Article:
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ground-based sensors for the sr-71 sonic boom propagation experimentThis paper describes ground-level measurements of sonic boom signatures made as part of the SR-71 sonic boom propagation experiment recently completed at NASA Dryden Flight Research Center, Edwards, California. Ground-level measurements were the final stage of this experiment which also included airborne measurements at near and intermediate distances from an SR-71 research aircraft. The types of sensors were deployed to three station locations near the aircraft ground track. Pressure data collected for flight conditions from Mach 1.25 to Mach 1.60 at altitudes from 30,000 to 48,000 ft. Ground-level measurement techniques, comparisons of data sets from different ground sensors, and sensor system strengths and weaknesses are discussed. The well-known N-wave structure dominated r sonic boom signatures generated by the SR-71 aircraft at most of these conditions. Variations in boom shape caused by atmospheric turbulence, focusing effects, or both, were observed for several flights. Peak pressure and boom event duration showed some dependence on aircraft gross weight. The sonic boom signatures collected in this experiment are being compiled in a data base for distribution in support of the High Speed Research Program.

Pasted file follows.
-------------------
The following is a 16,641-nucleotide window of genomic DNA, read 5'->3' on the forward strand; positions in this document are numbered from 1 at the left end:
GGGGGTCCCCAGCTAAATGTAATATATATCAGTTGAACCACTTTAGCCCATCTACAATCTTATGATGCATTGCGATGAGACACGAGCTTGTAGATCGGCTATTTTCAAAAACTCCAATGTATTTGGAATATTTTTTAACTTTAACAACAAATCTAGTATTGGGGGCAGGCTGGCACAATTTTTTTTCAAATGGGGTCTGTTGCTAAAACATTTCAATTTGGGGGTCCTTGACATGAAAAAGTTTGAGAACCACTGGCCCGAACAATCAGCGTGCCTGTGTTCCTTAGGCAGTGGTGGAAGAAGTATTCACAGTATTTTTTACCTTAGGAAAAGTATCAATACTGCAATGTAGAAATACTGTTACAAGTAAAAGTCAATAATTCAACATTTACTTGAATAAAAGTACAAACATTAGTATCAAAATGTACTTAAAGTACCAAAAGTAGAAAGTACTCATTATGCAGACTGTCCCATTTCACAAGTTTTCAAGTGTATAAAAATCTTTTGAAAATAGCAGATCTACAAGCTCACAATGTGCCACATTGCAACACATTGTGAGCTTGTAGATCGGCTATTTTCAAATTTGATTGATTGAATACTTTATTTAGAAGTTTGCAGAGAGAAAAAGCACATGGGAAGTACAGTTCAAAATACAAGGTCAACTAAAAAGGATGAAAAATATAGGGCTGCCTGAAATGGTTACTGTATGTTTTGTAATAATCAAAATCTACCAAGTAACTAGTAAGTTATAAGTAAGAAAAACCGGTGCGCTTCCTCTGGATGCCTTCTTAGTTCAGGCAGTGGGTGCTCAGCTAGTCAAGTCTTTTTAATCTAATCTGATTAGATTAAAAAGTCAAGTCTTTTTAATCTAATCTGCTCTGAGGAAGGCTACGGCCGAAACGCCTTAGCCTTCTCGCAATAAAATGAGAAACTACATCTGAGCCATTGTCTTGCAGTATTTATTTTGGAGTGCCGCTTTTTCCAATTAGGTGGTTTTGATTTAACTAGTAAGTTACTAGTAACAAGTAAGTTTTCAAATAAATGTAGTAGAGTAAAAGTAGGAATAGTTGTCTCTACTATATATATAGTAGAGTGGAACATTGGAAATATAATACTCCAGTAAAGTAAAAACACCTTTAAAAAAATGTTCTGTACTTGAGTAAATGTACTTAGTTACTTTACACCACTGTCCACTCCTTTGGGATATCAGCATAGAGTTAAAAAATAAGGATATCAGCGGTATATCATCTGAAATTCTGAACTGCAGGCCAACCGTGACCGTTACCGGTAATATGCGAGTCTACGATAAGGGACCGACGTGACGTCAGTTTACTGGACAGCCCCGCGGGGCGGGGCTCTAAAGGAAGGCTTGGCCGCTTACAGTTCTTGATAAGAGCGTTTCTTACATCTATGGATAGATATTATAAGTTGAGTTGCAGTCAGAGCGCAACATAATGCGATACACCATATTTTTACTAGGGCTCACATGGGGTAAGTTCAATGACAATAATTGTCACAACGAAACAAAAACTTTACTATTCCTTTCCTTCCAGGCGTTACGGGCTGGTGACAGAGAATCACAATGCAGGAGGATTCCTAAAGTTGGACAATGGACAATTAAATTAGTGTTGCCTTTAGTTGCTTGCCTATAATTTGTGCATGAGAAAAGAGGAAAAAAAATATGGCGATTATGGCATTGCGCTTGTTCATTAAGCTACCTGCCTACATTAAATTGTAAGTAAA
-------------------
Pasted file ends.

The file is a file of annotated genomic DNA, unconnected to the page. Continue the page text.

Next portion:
Document ID
19960055059
Document Type
Conference Paper
Authors
Norris, Stephen R.
(NASA Dryden Flight Research Center Edwards, CA United States)
Haering, Edward A., Jr.
(NASA Dryden Flight Research Center Edwards, CA United States)
Murray, James E.
(NASA Dryden Flight Research Center Edwards, CA United States)
Date Acquired
August 17, 2013
Publication Date
July 1, 1996
Publication Information
Publication: The 1995 NASA High-Speed Research Program Sonic Boom Workshop
Volume: 1
Subject Category
Acoustics
Distribution Limits
Public
Copyright
Work of the US Gov. Public Use Permitted.

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IDRelationTitle19960055049Analytic PrimaryThe 1995 NASA High-Speed Research Program Sonic Boom Workshop
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